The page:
How Much Did Dinosaurs Weigh?

How Scientists Estimate the Weight of Extinct Dinosaurs

Brontomerus, a plus-sized sauropod of the Mesozoic Era (Francisco Gasco).

Imagine that you're a paleontologist examining the fossilized remains of a new genus of dinosaur--a hadrosaur, say, or a gigantic sauropod. After you've figured out how the specimen's bones are put together, and what type of dinosaur you're dealing with, you eventually go on to estimate its weight. One good clue is how long the "type fossil" is, from the tip of its skull to the end of its tail; another is the published weight estimates for comparable types of dinosaurs.

If you've discovered a huge titanosaur from late Cretaceous South America, for example, you might venture a guess of 80 to 120 tons, the approximate weight range of South American behemoths like Argentinosaurus and Futalognkosaurus. (See a slideshow of The 20 Biggest Dinosaurs and Prehistoric Reptiles and an article discussing why dinosaurs were so big.)

Now imagine that you're trying to estimate the weight not of a dinosaur, but of an obese stranger at a cocktail party. Even though you've been around human beings all of your life, of all shapes and sizes, your guess is likely to be inaccurate: you might estimate 200 pounds when the person actually weighs 300 pounds, or vice-versa. (Of course, if you're a medical professional, your guess will be much closer to the mark, but still potentially off by 10 or 20 percent.) Extrapolate this example to the 100-ton titanosaur mentioned above, and you can be off by as many as 10 or 20 tons.

If guessing the weight of people is a challenge, how do you pull off this trick for a dinosaur that's been extinct for 100 million years?

How Much Did Dinosaurs Really Weigh?

As it turns out, recent research demonstrates that experts may have been drastically overestimating the weight of dinosaurs, for decades.

Since 1985, paleontologists have used an equation involving various parameters (the total length of the individual specimen, the length of certain bones, etc.) to estimate the weight of all kinds of extinct animals. This equation produces reasonable results for small mammals and reptiles, but veers sharply from reality when larger animals are involved. In 2009, a team of researchers applied the equation to still-extant mammals like elephants and hippopotamuses, and found that it vastly overestimated their weight.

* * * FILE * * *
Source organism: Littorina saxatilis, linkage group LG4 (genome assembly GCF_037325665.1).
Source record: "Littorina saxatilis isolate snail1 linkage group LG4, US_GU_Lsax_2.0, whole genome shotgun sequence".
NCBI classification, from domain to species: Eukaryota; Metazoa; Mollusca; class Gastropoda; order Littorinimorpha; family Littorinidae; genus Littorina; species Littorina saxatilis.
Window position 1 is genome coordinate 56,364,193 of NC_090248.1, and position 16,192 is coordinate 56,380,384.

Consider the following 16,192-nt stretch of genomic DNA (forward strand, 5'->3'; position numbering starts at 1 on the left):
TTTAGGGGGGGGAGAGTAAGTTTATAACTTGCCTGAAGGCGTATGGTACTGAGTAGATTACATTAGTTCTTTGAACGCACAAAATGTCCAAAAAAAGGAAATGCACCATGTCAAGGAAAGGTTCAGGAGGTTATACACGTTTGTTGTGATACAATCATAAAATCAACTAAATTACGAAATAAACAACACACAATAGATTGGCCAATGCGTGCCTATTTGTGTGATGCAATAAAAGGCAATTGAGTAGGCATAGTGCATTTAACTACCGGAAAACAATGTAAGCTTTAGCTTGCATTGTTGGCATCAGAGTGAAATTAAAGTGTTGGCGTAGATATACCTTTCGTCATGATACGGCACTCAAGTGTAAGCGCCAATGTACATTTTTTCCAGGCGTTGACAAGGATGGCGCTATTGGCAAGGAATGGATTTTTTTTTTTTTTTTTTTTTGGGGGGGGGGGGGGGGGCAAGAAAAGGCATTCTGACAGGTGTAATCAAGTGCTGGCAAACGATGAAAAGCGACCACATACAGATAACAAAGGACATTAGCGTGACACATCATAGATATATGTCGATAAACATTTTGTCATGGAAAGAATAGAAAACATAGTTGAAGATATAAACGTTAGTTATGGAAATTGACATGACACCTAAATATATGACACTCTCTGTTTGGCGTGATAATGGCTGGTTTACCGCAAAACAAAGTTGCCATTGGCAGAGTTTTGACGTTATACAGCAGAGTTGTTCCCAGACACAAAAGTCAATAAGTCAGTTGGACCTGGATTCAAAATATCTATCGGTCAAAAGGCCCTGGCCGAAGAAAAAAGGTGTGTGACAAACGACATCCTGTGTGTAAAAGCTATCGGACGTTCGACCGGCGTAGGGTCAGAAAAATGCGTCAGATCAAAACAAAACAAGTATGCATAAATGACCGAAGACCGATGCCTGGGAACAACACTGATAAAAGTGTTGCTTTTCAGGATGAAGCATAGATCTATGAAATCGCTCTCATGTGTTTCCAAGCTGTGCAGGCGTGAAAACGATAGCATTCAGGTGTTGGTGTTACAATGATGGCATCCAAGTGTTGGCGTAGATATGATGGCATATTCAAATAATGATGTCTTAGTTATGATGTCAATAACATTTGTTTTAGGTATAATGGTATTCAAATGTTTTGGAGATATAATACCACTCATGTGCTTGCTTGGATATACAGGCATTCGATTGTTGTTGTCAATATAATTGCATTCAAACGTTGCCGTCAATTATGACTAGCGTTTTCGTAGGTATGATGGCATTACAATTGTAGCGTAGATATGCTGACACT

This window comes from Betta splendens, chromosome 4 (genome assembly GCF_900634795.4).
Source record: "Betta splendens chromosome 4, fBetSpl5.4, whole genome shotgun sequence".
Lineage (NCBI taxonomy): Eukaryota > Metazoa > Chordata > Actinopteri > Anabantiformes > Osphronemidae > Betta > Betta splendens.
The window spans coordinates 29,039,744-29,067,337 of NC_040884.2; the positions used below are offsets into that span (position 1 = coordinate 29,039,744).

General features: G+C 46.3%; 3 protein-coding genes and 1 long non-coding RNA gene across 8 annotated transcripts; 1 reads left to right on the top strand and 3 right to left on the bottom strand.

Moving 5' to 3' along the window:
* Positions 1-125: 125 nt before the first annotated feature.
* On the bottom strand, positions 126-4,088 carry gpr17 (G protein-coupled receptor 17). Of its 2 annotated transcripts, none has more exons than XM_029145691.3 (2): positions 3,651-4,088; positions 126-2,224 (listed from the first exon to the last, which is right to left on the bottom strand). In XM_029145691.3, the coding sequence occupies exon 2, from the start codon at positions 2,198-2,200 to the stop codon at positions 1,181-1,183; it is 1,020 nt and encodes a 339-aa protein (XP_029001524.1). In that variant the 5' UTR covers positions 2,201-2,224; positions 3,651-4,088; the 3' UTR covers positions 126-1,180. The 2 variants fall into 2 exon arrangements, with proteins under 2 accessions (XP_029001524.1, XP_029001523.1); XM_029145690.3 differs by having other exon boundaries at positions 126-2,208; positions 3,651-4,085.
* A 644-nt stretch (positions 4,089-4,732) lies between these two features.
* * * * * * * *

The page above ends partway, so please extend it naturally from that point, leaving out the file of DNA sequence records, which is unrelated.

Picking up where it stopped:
So what does this mean for dinosaurs? At the scale of your typical sauropod, the difference is dramatic: whereas Apatosaurus (the dinosaur previously known as Brontosaurus) was once thought to weigh 40 or 50 tons, the corrected equation puts this plant-eater at a mere 15 to 25 tons (though, of course, it doesn't have any effect on its enormous length). Sauropods and titanosaurs, it seems, were much more slender than scientists have given them credit for, and the same probably applies to plus-sized duckbills like Shantungosaurus and horned, frilled dinosaurs like Triceratops.

Sometimes, though, weight estimates veer off the tracks in the other direction. Recently, paleontologists examining the growth history of Tyrannosaurus Rex, by examining various fossil specimens at various growth stages, concluded that this fierce predator grew much more quickly than was previously believed, putting on as many as two tons per year during its teenaged spurt.

Since we know that female tyrannosaurs were bigger than males, this means that a full-grown T. Rex female may have weighed as much as 10 tons, two or three tons heftier than previous estimates.

The More Dinosaurs Weigh, the Better

Of course, part of the reason researchers impute enormous weights to dinosaurs (though they may not admit to it) is that these estimates gives their findings more "heft" with the general public. When you're talking in terms of tons, rather than pounds, it's easy to get carried away and carelessly attribute a weight of 100 tons to a newly discovered titanosaur, since 100 is such a nice, round, newspaper-friendly number. Even if a paleontologist is careful to tone down his weight estimates, the press is likely to exaggerate them, touting a given sauropod as the "biggest ever" when in fact it wasn't even close.

People want their dinosaurs to be really, really big!

The fact is, there's still a lot we don't know about how much dinosaurs weighed. The answer depends not only on measures of bone growth, but on other still-unresolved questions, such as what type of metabolism a given dinosaur possessed (weight estimates can be very different for warm-blooded and cold-blooded animals), what kind of climate it lived in, and what it ate on a daily basis. The bottom line is, you should take the weight estimate of any dinosaur with a big grain of Jurassic salt--otherwise you'll be sorely disappointed when future research results in a slimmed-down Diplodocus.